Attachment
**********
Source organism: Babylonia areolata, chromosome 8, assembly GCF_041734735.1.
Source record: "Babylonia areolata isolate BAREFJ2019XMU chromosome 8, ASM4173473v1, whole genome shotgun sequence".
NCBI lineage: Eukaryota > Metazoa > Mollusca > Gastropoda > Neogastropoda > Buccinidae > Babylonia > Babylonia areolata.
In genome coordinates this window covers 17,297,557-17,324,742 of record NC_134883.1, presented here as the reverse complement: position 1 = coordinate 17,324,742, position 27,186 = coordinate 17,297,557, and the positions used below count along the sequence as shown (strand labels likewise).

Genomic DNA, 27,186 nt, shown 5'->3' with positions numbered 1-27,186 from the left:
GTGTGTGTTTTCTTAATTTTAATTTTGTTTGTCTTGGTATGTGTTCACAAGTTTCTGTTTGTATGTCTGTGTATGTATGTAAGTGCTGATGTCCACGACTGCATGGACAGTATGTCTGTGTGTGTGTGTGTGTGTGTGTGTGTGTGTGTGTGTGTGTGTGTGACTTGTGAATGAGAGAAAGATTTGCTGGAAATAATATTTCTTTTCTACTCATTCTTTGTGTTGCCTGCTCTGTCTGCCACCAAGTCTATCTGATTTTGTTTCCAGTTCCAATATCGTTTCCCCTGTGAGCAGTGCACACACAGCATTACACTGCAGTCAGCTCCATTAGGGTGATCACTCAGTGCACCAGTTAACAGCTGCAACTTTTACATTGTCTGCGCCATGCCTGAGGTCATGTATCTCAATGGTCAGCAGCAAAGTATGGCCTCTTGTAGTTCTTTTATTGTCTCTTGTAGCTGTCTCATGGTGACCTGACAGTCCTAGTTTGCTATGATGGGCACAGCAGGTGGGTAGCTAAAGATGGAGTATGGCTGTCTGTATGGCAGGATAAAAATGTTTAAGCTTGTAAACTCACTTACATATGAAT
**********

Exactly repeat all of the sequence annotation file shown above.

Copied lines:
Source organism: Babylonia areolata, chromosome 8, assembly GCF_041734735.1.
Source record: "Babylonia areolata isolate BAREFJ2019XMU chromosome 8, ASM4173473v1, whole genome shotgun sequence".
NCBI lineage: Eukaryota > Metazoa > Mollusca > Gastropoda > Neogastropoda > Buccinidae > Babylonia > Babylonia areolata.
In genome coordinates this window covers 17,297,557-17,324,742 of record NC_134883.1, presented here as the reverse complement: position 1 = coordinate 17,324,742, position 27,186 = coordinate 17,297,557, and the positions used below count along the sequence as shown (strand labels likewise).

Genomic DNA, 27,186 nt, shown 5'->3' with positions numbered 1-27,186 from the left:
GTGTGTGTTTTCTTAATTTTAATTTTGTTTGTCTTGGTATGTGTTCACAAGTTTCTGTTTGTATGTCTGTGTATGTATGTAAGTGCTGATGTCCACGACTGCATGGACAGTATGTCTGTGTGTGTGTGTGTGTGTGTGTGTGTGTGTGTGTGTGTGTGTGTGACTTGTGAATGAGAGAAAGATTTGCTGGAAATAATATTTCTTTTCTACTCATTCTTTGTGTTGCCTGCTCTGTCTGCCACCAAGTCTATCTGATTTTGTTTCCAGTTCCAATATCGTTTCCCCTGTGAGCAGTGCACACACAGCATTACACTGCAGTCAGCTCCATTAGGGTGATCACTCAGTGCACCAGTTAACAGCTGCAACTTTTACATTGTCTGCGCCATGCCTGAGGTCATGTATCTCAATGGTCAGCAGCAAAGTATGGCCTCTTGTAGTTCTTTTATTGTCTCTTGTAGCTGTCTCATGGTGACCTGACAGTCCTAGTTTGCTATGATGGGCACAGCAGGTGGGTAGCTAAAGATGGAGTATGGCTGTCTGTATGGCAGGATAAAAATGTTTAAGCTTGTAAACTCACTTACATATGAAT